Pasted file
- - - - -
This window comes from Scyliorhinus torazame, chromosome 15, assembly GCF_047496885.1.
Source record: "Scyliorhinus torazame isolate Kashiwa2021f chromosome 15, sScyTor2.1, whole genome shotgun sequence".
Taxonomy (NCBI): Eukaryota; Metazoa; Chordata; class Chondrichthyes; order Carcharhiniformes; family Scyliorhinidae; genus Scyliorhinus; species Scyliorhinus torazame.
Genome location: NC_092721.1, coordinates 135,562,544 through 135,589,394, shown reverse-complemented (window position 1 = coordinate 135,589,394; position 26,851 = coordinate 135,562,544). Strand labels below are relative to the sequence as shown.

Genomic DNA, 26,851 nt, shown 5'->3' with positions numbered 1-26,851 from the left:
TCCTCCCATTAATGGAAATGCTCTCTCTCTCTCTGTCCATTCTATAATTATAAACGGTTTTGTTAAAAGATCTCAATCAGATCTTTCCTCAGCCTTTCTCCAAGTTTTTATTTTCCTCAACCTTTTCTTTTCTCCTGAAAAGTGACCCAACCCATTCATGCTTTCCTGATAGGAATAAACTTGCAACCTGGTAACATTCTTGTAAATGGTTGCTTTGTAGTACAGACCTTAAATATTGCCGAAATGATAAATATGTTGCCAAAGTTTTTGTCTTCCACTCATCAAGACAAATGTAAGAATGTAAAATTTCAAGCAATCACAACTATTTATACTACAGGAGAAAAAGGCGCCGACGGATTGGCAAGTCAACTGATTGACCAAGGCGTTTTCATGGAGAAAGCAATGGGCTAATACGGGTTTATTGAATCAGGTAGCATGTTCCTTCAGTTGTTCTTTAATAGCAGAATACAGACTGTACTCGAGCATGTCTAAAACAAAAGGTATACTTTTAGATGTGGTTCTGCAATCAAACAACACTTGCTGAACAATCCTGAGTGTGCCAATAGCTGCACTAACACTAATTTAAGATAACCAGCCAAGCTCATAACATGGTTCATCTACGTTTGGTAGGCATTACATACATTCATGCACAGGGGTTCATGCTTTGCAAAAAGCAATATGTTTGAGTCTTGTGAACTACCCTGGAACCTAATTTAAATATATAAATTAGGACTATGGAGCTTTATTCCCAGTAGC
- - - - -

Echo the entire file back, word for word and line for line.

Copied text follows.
This window comes from Scyliorhinus torazame, chromosome 15, assembly GCF_047496885.1.
Source record: "Scyliorhinus torazame isolate Kashiwa2021f chromosome 15, sScyTor2.1, whole genome shotgun sequence".
Taxonomy (NCBI): Eukaryota; Metazoa; Chordata; class Chondrichthyes; order Carcharhiniformes; family Scyliorhinidae; genus Scyliorhinus; species Scyliorhinus torazame.
Genome location: NC_092721.1, coordinates 135,562,544 through 135,589,394, shown reverse-complemented (window position 1 = coordinate 135,589,394; position 26,851 = coordinate 135,562,544). Strand labels below are relative to the sequence as shown.

Genomic DNA, 26,851 nt, shown 5'->3' with positions numbered 1-26,851 from the left:
TCCTCCCATTAATGGAAATGCTCTCTCTCTCTCTGTCCATTCTATAATTATAAACGGTTTTGTTAAAAGATCTCAATCAGATCTTTCCTCAGCCTTTCTCCAAGTTTTTATTTTCCTCAACCTTTTCTTTTCTCCTGAAAAGTGACCCAACCCATTCATGCTTTCCTGATAGGAATAAACTTGCAACCTGGTAACATTCTTGTAAATGGTTGCTTTGTAGTACAGACCTTAAATATTGCCGAAATGATAAATATGTTGCCAAAGTTTTTGTCTTCCACTCATCAAGACAAATGTAAGAATGTAAAATTTCAAGCAATCACAACTATTTATACTACAGGAGAAAAAGGCGCCGACGGATTGGCAAGTCAACTGATTGACCAAGGCGTTTTCATGGAGAAAGCAATGGGCTAATACGGGTTTATTGAATCAGGTAGCATGTTCCTTCAGTTGTTCTTTAATAGCAGAATACAGACTGTACTCGAGCATGTCTAAAACAAAAGGTATACTTTTAGATGTGGTTCTGCAATCAAACAACACTTGCTGAACAATCCTGAGTGTGCCAATAGCTGCACTAACACTAATTTAAGATAACCAGCCAAGCTCATAACATGGTTCATCTACGTTTGGTAGGCATTACATACATTCATGCACAGGGGTTCATGCTTTGCAAAAAGCAATATGTTTGAGTCTTGTGAACTACCCTGGAACCTAATTTAAATATATAAATTAGGACTATGGAGCTTTATTCCCAGTAGC